A couple of months ago, I attended the two-day WordCamp in Atlanta, and when I learned a few weeks ago that there was to be a WordCamp in Nashville (about three hours from home), I snapped up a ticket. This was Nashville’s first WordCamp and seemed to be a great success. I had signed up to help staff a happiness bar in the afternoon and so wound up attending only two sessions. My notes follow.

The Blank Screen: Overcoming Fear of ‘Pressing from Scratch’, presented by Mitch Canter.

I had actually heard of Mitch before via a local contact and was curious what I might learn from him about starting a WordPress theme from scratch, something I’ve never really done (being not at all gifted with design talents). Although he had some slides and some high points he wanted to hit, Mitch offered a pretty informal, somewhat discussion-driven format, and it worked well. He was funny and engaging, a very capable speaker. The high points I jotted down from the session:

  • Designers have to work with their developers before putting a design on the screen; else you wind up making beautiful things that the coder may not be able to implement.
  • If you’re working with the 960 grid system (something I didn’t know about), check out 960.gs, which gives you Photoshop templates for creating layouts more efficiently.
  • Establish a process/framework to speed up dev, to build a comfortable flow for your work, etc. That is, condense repeat actions into a formal set of processes/templates/etc. so that you’re not actually starting from scratch each time you start from scratch.
  • Mitch tends to start with static html pages (with lorem ipsum type content) to do most of the design outside of WordPress, and then he goes back in and substitutes in loop functions just before he pushes content to the client’s servers. I asked about local dev environments like XAMPP, and he said he also uses/advocates those. As XAMPP/etc. may be a little more technical than some designers are able to deal with, the static build may be reasonable for some.
  • He mentioned using github to deploy changes to his parent theme framework, though it wasn’t clear to me why that was terribly significant. I think he uses github over the core plugin/theme repository because he has some MIT-licensed components.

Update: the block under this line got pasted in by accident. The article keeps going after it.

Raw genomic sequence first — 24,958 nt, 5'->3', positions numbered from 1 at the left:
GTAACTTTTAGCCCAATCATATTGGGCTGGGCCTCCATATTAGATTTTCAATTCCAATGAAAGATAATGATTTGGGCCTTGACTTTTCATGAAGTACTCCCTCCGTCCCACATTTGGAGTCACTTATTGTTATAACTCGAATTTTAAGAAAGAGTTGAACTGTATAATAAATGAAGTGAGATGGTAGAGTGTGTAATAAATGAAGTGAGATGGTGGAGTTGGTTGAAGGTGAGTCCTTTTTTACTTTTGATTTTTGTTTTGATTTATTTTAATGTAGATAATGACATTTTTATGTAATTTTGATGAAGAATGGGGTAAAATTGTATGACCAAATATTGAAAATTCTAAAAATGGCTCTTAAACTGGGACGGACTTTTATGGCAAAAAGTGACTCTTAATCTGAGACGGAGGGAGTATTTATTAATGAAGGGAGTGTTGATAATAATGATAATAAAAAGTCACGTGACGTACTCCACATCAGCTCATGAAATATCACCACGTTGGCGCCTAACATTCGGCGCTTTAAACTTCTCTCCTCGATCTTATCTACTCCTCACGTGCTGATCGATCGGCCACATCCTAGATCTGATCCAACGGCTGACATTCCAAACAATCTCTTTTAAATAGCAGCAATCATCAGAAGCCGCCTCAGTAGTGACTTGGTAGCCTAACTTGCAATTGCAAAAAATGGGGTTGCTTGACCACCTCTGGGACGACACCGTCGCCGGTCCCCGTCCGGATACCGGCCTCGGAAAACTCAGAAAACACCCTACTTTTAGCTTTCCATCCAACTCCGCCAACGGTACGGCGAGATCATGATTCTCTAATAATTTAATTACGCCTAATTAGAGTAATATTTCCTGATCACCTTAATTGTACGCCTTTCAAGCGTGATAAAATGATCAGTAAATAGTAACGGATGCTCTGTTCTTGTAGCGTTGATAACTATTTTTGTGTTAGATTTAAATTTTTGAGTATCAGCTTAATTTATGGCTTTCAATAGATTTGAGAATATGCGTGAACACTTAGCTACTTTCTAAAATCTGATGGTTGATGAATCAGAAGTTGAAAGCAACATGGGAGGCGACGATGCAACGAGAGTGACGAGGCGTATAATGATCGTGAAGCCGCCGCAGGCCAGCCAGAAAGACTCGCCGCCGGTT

Child Theme Frameworks, presented by Ryan Green.

Ryan is the head of UX+UI at cjAdvertising in Nashville. He gave a much more structured talk than Mitch, and it was full of good information for any new to the notion of child themes. After defining UX (sort of the nexus of design, interactions, usability, and analytics), he made sure the room understood what he meant by a child theme and a framework and then jumped into the advantages and disadvantages of using a framework. Advantages:

  • You start with a bulletproof theme.
  • If you break something with your child theme, you just delete/disable it and still keep all the core functionality of the parent while sorting out what went wrong. In other words, it’s sort of like working with a net.
  • You can roll multiple themes from one parent. He gave the example of a seasonal theme for a given site. If you have your core functionality in a parent theme framework, then you can just override the styles, etc., in the child themes and swap those out easily with little risk to how the site actually works. This is obviously an advantage if you do lots of work within a vertical market that tends to require rubber-stamped functionality but varying designs.
  • If you’re using as your parent theme one that’s updated via the core themes repository, you can keep up to date easily with security patches at a reduced risk to the site’s functionality. One nasty alternative is to hack your parent theme locally, in which case updating becomes a pain and exposes your site to vulnerabilities. Extending a parent theme lets you keep up with updates while managing your changes to the theme within the child.
  • You may need to know less PHP if you go this route. That is, given a parent theme that has all the functionality you want, your child theme can simply replace the style sheet, which lowers the barrier to entry for designers who aren’t comfortable wrangling PHP code.
  • Visual design principles can be baked in. So if you find yourself working always within the 960 grid system, you choose a framework that adheres to the 960 principles and save yourself some grunt work.

Now for the disadvantages:

  • You can get locked into a nightmare theme. So maybe you’ve picked a dud but don’t know it until you’re halfway through a project whose core functionality depends on the theme you’ve chosen. Bummer.
  • If you choose a minimalist parent theme, you have to do more design work. (This struck me not as a disadvantage of the practice of using theme frameworks but more as a caution to choose your parent theme wisely.)
  • If you choose the wrong parent theme, you can be bitten by code bloat. That is, some themes that try to be all things to all people add so much extra stuff that they might not really be suitable for your purposes, while adding surface area for vulnerability and performance issues. This, again, is more a caution to choose wisely than a compelling reason to consider rolling a custom theme for each site or rubber-stamping an established theme rather than making a child theme.

Next, he talked about what makes a good theme framework:

  • It respects the grid (has consistent spacing, uses a common grid system, has a clear visual hierarchy among elements).
  • It uses modern code like HTML5, CSS3, jQuery, etc.).
  • It’s easily remodeled. By this he meant that widget areas, nav areas, and so forth can be easily moved around and tweaked. These themes use what Ryan called the “House-Hunters approach” — the theme is essentially move-in ready.